He had consulted the astrologist Elizabeth Teissier, a former model and soft-porn actress, who had advised him to take no chances “given my current astral conjunction”. She had suggested he find a psychoanalyst to help him fight the cancer mentally. Mitterrand had picked Magoudi after asking intelligence agents to investigate him.
“I have waited for this presidency and the pleasure it gives me for too long to allow myself to be manoeuvred by death,” Mitterrand told Magoudi. “Do you realise? I have waited for more than 40 years before taking the place of Charles de Gaulle.”
A prominent politician since the 1950s, Mitterrand had used the French socialist party as a vehicle for personal political survival during the long Gaullist ascendancy of the 1960s and 1970s. On arriving at the presidential Elysée Palace, he had immediately chosen de Gaulle’s former office for himself.
“Today it’s me who speaks in the name of France,” he told Magoudi. “Every time I rejoice internally . . . You do not know the joy that the love coming from all the French gives you. You will never know the effects of that drug.”
Mitterrand had a plan: “to act, a little; to speak, a great deal; to build, enormously; to travel, definitely”.
He appealed to Magoudi to help him in the mental fight to live long enough to fulfil this goal. “From you I ask only one thing. Help me to gain time, the time to build the image that I wish to leave to history. I need more of it, of time. A great deal.”
After a few sessions, Mitterrand revealed to Magoudi the existence of his illegitimate daughter, Mazarine, born in 1974 when he was 58. He said that for years he had no longer lived with Danielle, his wife. This was at a time when all of France save for a few intimate friends of Mitterrand believed the president and the first lady shared a house on the Left Bank.
To hide Mazarine, his daughter by his mistress Anne Pingeot, a curator at the Musée d’Orsay, Mitterrand set up a vast and illicit eavesdropping apparatus that targeted politicians, lawyers, journalists and celebrities.
He did not speak publicly about Mazarine until shortly before his death, by which time she was a university student. Most French people saw her for the first time when she appeared at his funeral.
“I have had adventures,” Mitterrand told Magoudi. “I was a rather handsome young man with a desire to seduce made all the more intense by the fact that, deep down, I wasn’t self-confident.”
Comparing himself to Don Giovanni, he quipped that he had made fewer conquests than the “mille e tre” (1,003) attributed to the seducer in Mozart’s opera. “Of one thing I am certain: the arrival of my daughter, as I was getting close to the age of 60, threw me into the fountain of youth!” After Mazarine’s birth, the president confided, several friends had advised him to seek a discreet divorce. If he had refused to do so it was not to respect any familial or religious prohibition. Nor was it to bend to a conformism that would have stopped voters from supporting his presidential bid.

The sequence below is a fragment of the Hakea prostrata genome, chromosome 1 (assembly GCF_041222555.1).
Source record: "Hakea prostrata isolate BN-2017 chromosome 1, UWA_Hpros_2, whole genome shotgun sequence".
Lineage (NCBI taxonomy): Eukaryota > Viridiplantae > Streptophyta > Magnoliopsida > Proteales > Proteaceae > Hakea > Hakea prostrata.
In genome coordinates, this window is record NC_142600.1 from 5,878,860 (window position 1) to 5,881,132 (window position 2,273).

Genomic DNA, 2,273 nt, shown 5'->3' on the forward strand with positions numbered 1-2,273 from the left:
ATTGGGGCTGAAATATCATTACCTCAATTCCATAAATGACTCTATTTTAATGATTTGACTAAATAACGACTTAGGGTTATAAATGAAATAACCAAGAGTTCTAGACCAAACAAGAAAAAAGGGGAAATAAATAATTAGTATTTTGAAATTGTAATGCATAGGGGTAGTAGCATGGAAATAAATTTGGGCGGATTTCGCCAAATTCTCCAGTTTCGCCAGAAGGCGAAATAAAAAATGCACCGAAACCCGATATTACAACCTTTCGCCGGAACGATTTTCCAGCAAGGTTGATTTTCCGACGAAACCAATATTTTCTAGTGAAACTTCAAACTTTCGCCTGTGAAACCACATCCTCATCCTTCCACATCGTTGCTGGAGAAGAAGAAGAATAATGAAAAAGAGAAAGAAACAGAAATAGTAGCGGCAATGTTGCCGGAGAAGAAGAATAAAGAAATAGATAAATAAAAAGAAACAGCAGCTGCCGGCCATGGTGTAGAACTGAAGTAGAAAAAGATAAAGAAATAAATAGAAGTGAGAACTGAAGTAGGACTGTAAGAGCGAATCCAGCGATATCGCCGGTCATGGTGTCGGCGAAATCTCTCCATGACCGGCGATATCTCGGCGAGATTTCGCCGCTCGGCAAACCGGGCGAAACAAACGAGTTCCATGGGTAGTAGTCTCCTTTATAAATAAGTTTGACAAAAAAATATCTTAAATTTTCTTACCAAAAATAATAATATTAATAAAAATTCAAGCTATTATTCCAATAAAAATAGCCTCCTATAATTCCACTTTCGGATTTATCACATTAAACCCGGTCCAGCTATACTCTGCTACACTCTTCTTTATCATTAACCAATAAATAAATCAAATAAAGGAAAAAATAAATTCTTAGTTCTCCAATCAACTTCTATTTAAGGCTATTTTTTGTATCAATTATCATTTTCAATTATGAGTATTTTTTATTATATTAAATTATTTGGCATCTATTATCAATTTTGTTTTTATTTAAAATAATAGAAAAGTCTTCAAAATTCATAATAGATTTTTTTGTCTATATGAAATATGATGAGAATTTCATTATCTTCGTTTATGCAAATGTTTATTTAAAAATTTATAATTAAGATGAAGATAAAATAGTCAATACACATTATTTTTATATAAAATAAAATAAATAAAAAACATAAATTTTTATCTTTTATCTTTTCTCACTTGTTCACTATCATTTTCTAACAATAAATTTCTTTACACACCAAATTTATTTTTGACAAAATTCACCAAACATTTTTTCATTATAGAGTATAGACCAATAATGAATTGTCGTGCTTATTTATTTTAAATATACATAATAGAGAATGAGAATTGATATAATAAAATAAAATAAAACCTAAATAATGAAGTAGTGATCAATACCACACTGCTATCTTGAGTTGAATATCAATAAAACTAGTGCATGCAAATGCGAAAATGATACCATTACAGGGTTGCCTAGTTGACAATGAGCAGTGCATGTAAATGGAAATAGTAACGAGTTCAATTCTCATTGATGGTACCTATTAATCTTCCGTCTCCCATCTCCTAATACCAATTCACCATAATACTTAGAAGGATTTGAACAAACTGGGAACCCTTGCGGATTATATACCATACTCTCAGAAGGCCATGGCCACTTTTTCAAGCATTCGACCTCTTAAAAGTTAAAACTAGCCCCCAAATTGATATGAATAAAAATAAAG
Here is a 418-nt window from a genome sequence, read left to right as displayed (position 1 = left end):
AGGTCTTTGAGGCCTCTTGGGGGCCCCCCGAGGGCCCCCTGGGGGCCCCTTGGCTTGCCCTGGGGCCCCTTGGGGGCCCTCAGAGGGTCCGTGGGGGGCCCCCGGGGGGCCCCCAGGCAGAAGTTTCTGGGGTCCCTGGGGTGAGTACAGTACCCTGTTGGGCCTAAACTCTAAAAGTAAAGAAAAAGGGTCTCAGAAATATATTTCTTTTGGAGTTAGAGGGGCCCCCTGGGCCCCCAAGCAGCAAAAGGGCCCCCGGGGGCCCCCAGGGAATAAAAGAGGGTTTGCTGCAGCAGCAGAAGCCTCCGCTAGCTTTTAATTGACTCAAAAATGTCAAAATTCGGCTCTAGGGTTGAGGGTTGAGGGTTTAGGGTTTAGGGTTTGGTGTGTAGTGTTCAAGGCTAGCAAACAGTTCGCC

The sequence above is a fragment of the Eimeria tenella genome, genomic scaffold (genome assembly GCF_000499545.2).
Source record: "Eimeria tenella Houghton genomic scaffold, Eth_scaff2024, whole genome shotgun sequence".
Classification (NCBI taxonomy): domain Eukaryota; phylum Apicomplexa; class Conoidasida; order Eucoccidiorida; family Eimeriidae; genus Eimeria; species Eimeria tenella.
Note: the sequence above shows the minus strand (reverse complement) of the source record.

“If I preferred this state of confusion and secrecy, it’s that I cannot resolve myself to leaving those I have loved. I don’t break with somebody. I add up.”
Magoudi found himself entrusted with secrets and lies that, were they to become public, could have forced Mitterrand to abandon the presidency. A coughing fit, prompted by a casual mention of the number 15, led to an abrupt confession about one of the most controversial incidents in Mitterrand’s political life.
He confirmed that on the night of October 15, 1955, he had stage-managed an attempt on his own life — the machinegunning of his car south of the Luxembourg Gardens. Mitterrand always publicly denied any role in this attack, known as l’affaire de l’Observatoire, which had led to a scandal that cost him his parliamentary immunity and almost brought his political career to an end.
It had been a time of rare tension, he explained to Magoudi, with French settlers in Algeria waging a violent campaign against anyone, like himself, who advocated dialogue with that colony’s independence movement. He had no regrets: it was the only way of obtaining police protection.
Mitterrand returned again and again to his obsession with death. In one aside, while complaining that the Elysée Palace was too small, he said he had contemplated shifting the presidency to the sprawling Invalides complex by Napoleon’s tomb on the other side of the Seine.
“To get closer to the ashes of Napoleon would have amused me, but people would have called me a megalomaniac. I soon dropped the idea.”
One morning, Magoudi found a message on his answerphone from Mitterrand, who told him that in the night he had suffered from stomach pains so virulent he feared he would die. Yet the doctor had told him the symptoms were purely psychological.
“Ever since childhood, the idea of an imminent death seizes me sporadically,” the message ran. “In the lonely night I sometimes feel oppressed or seized by panic. Sometimes I am even terrified.”
On a flight back to Paris from Vietnam in early 1993, according to Magoudi, the president called him aside and said: “The time has come. My end is near. I have a commission for you: write the psychoanalysis of François Mitterrand . . . Use everything I have confided to you . . . Do it for the 10th anniversary of my death.”
Mitterrand’s presidency ended in 1995. He died the following year. Thatcher remembered him as “quieter, more urbane” than Jacques Chirac, his long-term rival and successor as president. Chirac “had a sure grasp of detail and a profound interest in economics” while Mitterrand “was a self- conscious intellectual, fascinated by foreign policy and bored by detail and possibly contemptuous of economics”.
“Oddly enough,” she wrote, “I liked them both.”
Rendez-vous: La psychanalyse de François Mitterrand, by Ali Magoudi, is published on Friday by Maren Sell Editeurs, Paris